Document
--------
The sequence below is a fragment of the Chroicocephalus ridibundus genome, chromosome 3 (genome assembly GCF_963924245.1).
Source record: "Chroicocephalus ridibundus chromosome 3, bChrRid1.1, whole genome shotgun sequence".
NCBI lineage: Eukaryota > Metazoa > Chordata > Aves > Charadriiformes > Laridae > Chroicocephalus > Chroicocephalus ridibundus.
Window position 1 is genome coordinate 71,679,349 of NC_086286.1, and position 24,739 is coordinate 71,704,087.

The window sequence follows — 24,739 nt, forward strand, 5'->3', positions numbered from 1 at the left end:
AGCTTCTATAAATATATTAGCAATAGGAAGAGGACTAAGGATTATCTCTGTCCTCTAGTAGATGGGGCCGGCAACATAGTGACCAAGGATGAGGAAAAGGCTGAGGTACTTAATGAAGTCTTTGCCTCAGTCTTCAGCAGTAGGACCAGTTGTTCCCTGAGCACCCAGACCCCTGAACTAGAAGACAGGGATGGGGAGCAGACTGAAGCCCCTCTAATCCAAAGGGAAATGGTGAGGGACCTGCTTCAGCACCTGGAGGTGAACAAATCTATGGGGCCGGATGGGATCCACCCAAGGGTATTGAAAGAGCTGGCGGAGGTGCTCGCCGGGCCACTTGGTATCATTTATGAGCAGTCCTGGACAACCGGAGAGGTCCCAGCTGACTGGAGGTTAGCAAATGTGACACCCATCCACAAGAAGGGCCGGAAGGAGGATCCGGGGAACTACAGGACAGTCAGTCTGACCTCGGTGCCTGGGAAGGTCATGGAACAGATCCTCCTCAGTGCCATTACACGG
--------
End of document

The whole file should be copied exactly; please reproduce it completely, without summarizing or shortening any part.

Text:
The sequence below is a fragment of the Chroicocephalus ridibundus genome, chromosome 3 (genome assembly GCF_963924245.1).
Source record: "Chroicocephalus ridibundus chromosome 3, bChrRid1.1, whole genome shotgun sequence".
NCBI lineage: Eukaryota > Metazoa > Chordata > Aves > Charadriiformes > Laridae > Chroicocephalus > Chroicocephalus ridibundus.
Window position 1 is genome coordinate 71,679,349 of NC_086286.1, and position 24,739 is coordinate 71,704,087.

The window sequence follows — 24,739 nt, forward strand, 5'->3', positions numbered from 1 at the left end:
AGCTTCTATAAATATATTAGCAATAGGAAGAGGACTAAGGATTATCTCTGTCCTCTAGTAGATGGGGCCGGCAACATAGTGACCAAGGATGAGGAAAAGGCTGAGGTACTTAATGAAGTCTTTGCCTCAGTCTTCAGCAGTAGGACCAGTTGTTCCCTGAGCACCCAGACCCCTGAACTAGAAGACAGGGATGGGGAGCAGACTGAAGCCCCTCTAATCCAAAGGGAAATGGTGAGGGACCTGCTTCAGCACCTGGAGGTGAACAAATCTATGGGGCCGGATGGGATCCACCCAAGGGTATTGAAAGAGCTGGCGGAGGTGCTCGCCGGGCCACTTGGTATCATTTATGAGCAGTCCTGGACAACCGGAGAGGTCCCAGCTGACTGGAGGTTAGCAAATGTGACACCCATCCACAAGAAGGGCCGGAAGGAGGATCCGGGGAACTACAGGACAGTCAGTCTGACCTCGGTGCCTGGGAAGGTCATGGAACAGATCCTCCTCAGTGCCATTACACGG